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Roots and branches

Question: Where might I look for names of parents of individuals when there are no birth or death certificates and there are no family Bible records?

Answer: Certificates of vital records are among the best resources, but are fairly recent in this country, mostly beginning in the 19th century. Certificates of birth, marriage and death may be issued by some churches, using registers at the parish level that in some cases go back to the early 16th century. In New England, early vital records were compiled by the local churches and later handed over to the local government for preservation.



Check out the local cemeteries, as many tombstones have survived through the centuries. In many cases, the cemetery records have been transcribed and are available in book form. Some government records that predate vital certificates are probate records, court proceedings and land and property records. Each has the possibility of recording family relationships as part of its official duties. These records begin much earlier and may give the information needed for bringing the family together.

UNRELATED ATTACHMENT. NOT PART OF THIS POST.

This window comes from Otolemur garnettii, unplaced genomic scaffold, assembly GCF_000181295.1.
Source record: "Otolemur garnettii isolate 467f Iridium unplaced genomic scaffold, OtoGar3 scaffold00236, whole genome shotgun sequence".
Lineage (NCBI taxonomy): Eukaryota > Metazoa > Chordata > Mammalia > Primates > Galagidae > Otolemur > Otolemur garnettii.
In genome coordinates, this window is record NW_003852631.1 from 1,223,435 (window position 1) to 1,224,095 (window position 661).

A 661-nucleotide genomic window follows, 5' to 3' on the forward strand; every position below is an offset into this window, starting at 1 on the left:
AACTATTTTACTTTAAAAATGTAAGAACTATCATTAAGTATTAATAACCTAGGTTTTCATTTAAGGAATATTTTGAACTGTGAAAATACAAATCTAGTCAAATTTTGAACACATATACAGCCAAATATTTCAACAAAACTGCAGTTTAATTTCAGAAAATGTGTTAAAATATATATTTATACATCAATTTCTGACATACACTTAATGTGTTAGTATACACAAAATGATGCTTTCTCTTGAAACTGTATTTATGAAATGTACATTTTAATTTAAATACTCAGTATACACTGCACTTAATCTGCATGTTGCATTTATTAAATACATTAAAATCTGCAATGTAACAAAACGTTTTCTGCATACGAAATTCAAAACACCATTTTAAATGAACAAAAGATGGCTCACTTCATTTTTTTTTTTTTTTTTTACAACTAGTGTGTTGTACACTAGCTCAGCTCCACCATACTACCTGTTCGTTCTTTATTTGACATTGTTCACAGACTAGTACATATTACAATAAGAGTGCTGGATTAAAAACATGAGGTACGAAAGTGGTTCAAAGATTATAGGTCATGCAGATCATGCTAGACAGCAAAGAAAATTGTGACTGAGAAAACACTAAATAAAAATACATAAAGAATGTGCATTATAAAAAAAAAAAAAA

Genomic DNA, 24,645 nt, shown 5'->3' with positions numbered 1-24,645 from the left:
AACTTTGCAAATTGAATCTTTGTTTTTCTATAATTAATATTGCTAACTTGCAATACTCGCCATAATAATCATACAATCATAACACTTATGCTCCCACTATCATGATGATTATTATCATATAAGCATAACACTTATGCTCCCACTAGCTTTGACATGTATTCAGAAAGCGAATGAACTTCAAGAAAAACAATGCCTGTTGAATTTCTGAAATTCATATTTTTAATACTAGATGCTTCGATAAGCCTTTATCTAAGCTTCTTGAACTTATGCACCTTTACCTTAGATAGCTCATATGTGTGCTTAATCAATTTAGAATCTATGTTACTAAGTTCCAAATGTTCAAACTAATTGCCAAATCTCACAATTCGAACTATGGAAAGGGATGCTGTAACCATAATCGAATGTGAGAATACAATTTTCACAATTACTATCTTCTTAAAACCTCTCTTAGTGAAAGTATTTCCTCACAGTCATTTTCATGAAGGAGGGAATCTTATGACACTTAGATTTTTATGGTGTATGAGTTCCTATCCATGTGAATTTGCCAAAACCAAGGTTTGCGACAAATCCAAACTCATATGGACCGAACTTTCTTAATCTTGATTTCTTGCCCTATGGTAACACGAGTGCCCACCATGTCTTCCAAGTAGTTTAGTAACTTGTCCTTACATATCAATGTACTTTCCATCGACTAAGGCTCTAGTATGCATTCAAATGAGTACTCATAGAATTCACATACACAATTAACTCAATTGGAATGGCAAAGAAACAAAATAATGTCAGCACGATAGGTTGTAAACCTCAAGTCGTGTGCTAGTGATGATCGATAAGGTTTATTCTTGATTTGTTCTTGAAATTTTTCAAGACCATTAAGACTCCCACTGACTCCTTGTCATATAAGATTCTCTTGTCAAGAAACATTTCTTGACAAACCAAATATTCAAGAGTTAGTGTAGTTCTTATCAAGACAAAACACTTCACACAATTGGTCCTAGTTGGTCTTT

Court minutes, both civil and criminal, may record family relationships that bear on civil suits, litigation of matters that originated in probate courts, etc. The court to appoint legal guardians usually handled guardianship of orphans. Property records have been discussed previously and are a great source of information.

To find out what records are available in the county you are researching, check the “Handy Book for Genealogists,” which is available in most libraries.

Note: The Doris Foley Library Genealogy Room is available for public use. It accepts donations of genealogy books and quarterlies.

Josie Plescia Vaughn is the librarian of the Nevada County Genealogy Society. Send questions to: NCGS, P.O. Box 176, Cedar Ridge 95924 or e-mail


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